© 2007 All Rights Reserved. Do not distribute or repurpose this work without written permission from the copyright holder(s).
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In early 1940, engineers and construction workers put the finishing touches on what was to be the the longest man-made span in the US, and the third-longest in the world: the Tacoma Narrows bridge. The half-mile-long structure linked Tacoma, Washington to Gig Harbor, and its completion inspired statements such as “a triumph of man’s ingenuity,” and all other manner of gratified exuberance. But as workers finalized the construction, a curious behavior became evident. Although the bridge had been designed to withstand winds up to 120 miles per hour, observers noted that even a mere breeze would occasionally cause wavelike ripples to travel up and down its length. Many workers had to chew on lemon wedges to suppress motion sickness.
Experiments with a scale model produced no clear solution to the unwanted movement. Though the gentle wave motion didn’t put the massive bridge in any structural distress, it was clear that motorists would find it disconcerting as cars ahead of them bobbed in and out of view. In spite of the complication, the bridge was opened to the public on 1 July 1940. It did not remain open for long.
The Tacoma Narrows bridge was originally designed by an engineer named Clark Eldridge, with some later revisions implemented by Leon Moisseiff, the renowned designer one of the designers of the Golden Gate in San Francisco. The final design departed from the tried-and-true conventions of suspension bridge-building in several ways, including the use of “I” beams rather than lattice-style deck supports. This modification, among others, preserved the structure’s strength, but at a decreased cost.
After opening, the new bridge shortly came to be known as “Galloping Gertie,” so named by white-knuckled motorists who braved the writhing bridge on windy days. Even in a light breeze, Gertie’s undulations were known to produce waves up to ten feet tall. Sometimes these occurrences were brief, and other times they lasted for hours at a time. Numerous travelers shunned the route altogether to avoid becoming seasick, whereas many thrill-seeking souls paid the 75-cent toll to traverse Gertie during her more spirited episodes.
Immediately after the problem was first observed, a number of engineering professors were hired to devise a method to reduce these movements. Tie-down cables and hydraulic buffers were employed with limited success. The matter wasn’t considered terribly urgent because the winds were causing longitudinal waves along Gertie’s center span—waves which traveled back and forth along the length—which did not put undue stress on the roadbed. The structure was not at risk, nor did it create unsafe driving conditions. It was largely a problem of motorists’ comfort. But on the morning of 7 November 1940, four months after the bridge was opened, something new happened. While enveloped in a steady 42 mile per hour wind, Gertie abandoned her usual rippling action in favor of a never-before-seen twisting motion which increased in intensity at an alarming rate.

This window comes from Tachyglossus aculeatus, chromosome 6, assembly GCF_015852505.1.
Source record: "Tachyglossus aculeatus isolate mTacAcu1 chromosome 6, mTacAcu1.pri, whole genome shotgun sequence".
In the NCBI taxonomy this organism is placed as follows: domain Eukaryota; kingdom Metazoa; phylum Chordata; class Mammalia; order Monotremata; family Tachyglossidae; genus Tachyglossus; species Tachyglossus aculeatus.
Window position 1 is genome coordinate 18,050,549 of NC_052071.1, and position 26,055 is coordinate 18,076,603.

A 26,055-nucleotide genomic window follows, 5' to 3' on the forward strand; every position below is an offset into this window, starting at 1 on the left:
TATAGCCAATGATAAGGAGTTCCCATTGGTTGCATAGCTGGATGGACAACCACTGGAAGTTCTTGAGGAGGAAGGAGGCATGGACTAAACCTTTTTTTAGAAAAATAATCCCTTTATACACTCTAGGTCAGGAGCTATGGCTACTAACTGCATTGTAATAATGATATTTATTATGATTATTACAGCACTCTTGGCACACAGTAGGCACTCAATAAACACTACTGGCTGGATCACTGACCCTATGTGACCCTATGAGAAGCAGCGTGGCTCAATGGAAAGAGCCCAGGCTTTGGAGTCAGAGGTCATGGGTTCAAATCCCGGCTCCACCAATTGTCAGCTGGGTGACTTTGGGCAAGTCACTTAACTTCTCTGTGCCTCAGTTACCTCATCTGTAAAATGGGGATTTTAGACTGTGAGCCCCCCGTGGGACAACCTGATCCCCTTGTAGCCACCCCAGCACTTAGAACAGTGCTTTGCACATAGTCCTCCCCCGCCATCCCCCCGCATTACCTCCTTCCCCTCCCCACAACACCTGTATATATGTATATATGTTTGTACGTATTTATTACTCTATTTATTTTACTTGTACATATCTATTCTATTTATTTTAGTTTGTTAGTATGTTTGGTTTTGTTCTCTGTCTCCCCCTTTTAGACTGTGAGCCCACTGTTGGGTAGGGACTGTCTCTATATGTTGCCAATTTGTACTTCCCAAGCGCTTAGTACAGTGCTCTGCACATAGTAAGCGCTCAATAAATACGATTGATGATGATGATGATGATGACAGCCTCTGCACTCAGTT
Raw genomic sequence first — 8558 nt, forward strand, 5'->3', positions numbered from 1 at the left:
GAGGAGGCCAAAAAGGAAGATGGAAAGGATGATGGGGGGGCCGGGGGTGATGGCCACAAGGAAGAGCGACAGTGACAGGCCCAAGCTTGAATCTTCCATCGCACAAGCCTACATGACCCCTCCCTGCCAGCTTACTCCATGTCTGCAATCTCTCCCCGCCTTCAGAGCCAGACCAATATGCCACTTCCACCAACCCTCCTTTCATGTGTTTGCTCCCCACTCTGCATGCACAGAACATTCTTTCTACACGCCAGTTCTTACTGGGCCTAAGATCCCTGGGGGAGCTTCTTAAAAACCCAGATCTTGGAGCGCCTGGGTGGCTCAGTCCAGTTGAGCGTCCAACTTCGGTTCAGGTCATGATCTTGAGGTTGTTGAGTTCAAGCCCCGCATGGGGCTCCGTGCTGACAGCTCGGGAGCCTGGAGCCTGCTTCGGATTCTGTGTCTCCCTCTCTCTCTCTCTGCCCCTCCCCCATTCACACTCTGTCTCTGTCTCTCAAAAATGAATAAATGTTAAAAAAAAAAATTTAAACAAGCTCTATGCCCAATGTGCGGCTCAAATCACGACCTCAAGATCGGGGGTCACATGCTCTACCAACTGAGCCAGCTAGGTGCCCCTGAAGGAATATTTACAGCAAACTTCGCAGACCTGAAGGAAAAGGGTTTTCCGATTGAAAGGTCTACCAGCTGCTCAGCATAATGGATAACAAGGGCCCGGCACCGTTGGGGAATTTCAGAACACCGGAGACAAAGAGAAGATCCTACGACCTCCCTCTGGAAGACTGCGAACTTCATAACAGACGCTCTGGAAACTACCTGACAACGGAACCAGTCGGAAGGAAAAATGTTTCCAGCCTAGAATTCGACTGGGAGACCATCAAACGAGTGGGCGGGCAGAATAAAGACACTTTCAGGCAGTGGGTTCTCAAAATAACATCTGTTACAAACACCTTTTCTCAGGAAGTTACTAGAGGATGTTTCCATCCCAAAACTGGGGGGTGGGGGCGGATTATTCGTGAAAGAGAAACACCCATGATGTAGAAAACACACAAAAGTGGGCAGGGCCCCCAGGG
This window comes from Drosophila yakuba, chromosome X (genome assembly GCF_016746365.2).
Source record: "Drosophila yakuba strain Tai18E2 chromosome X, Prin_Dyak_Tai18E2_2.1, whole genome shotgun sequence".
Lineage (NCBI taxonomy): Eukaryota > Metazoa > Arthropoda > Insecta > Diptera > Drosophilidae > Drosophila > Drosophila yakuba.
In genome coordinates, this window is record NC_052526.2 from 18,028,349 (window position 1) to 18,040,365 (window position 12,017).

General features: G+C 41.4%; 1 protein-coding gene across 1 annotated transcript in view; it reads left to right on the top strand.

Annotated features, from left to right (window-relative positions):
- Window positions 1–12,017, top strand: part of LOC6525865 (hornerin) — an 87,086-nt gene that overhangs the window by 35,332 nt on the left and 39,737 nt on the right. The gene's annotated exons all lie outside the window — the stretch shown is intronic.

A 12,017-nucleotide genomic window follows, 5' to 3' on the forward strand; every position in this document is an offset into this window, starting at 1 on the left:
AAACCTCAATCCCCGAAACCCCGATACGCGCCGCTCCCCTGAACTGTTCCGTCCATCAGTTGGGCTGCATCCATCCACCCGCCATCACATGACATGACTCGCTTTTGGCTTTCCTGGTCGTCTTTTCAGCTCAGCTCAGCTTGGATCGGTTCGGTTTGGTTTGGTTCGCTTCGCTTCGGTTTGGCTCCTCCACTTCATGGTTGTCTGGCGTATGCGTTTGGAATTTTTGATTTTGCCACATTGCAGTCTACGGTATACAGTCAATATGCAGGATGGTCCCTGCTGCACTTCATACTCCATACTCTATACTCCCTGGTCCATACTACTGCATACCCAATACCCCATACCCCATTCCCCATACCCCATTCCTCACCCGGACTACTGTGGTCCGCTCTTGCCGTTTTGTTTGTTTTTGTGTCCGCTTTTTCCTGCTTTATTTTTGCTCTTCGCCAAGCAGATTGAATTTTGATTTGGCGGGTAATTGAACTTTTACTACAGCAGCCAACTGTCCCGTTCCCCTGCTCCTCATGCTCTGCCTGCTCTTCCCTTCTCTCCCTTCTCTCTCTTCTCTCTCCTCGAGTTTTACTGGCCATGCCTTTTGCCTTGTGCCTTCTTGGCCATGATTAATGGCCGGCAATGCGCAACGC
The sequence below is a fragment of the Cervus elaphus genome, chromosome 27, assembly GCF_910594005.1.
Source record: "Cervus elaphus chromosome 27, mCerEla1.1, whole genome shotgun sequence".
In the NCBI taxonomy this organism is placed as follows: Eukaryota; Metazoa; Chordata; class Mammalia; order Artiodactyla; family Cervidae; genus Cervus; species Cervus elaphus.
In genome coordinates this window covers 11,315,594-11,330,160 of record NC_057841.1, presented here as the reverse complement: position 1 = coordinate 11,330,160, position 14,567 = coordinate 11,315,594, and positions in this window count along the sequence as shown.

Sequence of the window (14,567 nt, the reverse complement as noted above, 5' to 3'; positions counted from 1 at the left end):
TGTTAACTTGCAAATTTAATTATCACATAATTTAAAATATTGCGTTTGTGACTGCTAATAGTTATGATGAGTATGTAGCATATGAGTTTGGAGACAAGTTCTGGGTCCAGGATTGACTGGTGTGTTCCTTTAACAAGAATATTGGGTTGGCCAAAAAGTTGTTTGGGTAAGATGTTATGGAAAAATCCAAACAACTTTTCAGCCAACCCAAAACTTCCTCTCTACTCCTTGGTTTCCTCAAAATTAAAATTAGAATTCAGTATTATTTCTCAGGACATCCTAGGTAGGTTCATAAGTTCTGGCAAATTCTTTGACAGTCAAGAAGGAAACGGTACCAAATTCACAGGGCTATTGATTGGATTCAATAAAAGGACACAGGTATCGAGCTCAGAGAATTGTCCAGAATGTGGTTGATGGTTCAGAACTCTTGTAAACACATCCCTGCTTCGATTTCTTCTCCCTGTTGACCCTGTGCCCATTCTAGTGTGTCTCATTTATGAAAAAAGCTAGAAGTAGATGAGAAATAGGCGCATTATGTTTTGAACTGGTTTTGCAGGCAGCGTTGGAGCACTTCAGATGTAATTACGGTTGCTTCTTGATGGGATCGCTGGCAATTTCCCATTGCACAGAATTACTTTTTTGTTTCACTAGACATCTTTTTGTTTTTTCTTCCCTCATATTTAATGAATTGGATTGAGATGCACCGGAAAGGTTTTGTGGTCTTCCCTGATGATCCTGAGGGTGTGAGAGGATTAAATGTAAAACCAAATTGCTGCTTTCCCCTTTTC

As crowds gathered on either end to watch the structure thrash about, a college student named Winfield Brown paid the 10-cent pedestrian toll and ventured onto the bridge on foot:
“After walking to the tower on the other side and back, I decided to cross again. It was swaying quite a bit. About the time I got to the center, the wind seemed to start blowing harder, all of a sudden. I was thrown flat. A car came up about that time. The driver got out, walking and crawling on the other side. We didn’t have time for any conversation.””Time after time I was thrown completely over the railing. When I tried to get up, I was knocked flat again. Chunks of concrete were breaking up and rolling around. The knees were torn out of my pants, and my knees were cut and torn. I don’t know how long it took to get back. It seemed like a lifetime. During the worst parts, the bridge turned so far that I could see the Coast Guard boat in the water beneath.””As soon as I got off the bridge, I became sick. So, I went to the home of a cousin and laid down for a while. I’ve been on plenty of roller coasters, but the worst was nothing compared to this.”
Another man, a newsman named Leonard Coatsworth, became stranded on the bridge while driving across it:
“I drove on the bridge and started across. In the car with me was my daughter’s cocker spaniel, Tubby. The car was loaded with equipment from my beach home at Arletta. Just as I drove past the towers, the bridge began to sway violently from side to side. Before I realized it, the tilt became so violent that I lost control of the car. . . . I jammed on the brakes and got out, only to be thrown onto my face against the curb.””Around me I could hear concrete cracking. I started back to the car to get the dog, but was thrown before I could reach it. The car itself began to slide from side to side on the roadway. I decided the bridge was breaking up and my only hope was to get back to shore. On hands and knees most of the time, I crawled 500 yards or more to the towers . . . . My breath was coming in gasps; my knees were raw and bleeding, my hands bruised and swollen from gripping the concrete curb . . . . Toward the last, I risked rising to my feet and running a few yards at a time . . . . Safely back at the toll plaza, I saw the bridge in its final collapse and saw my car plunge into the Narrows.”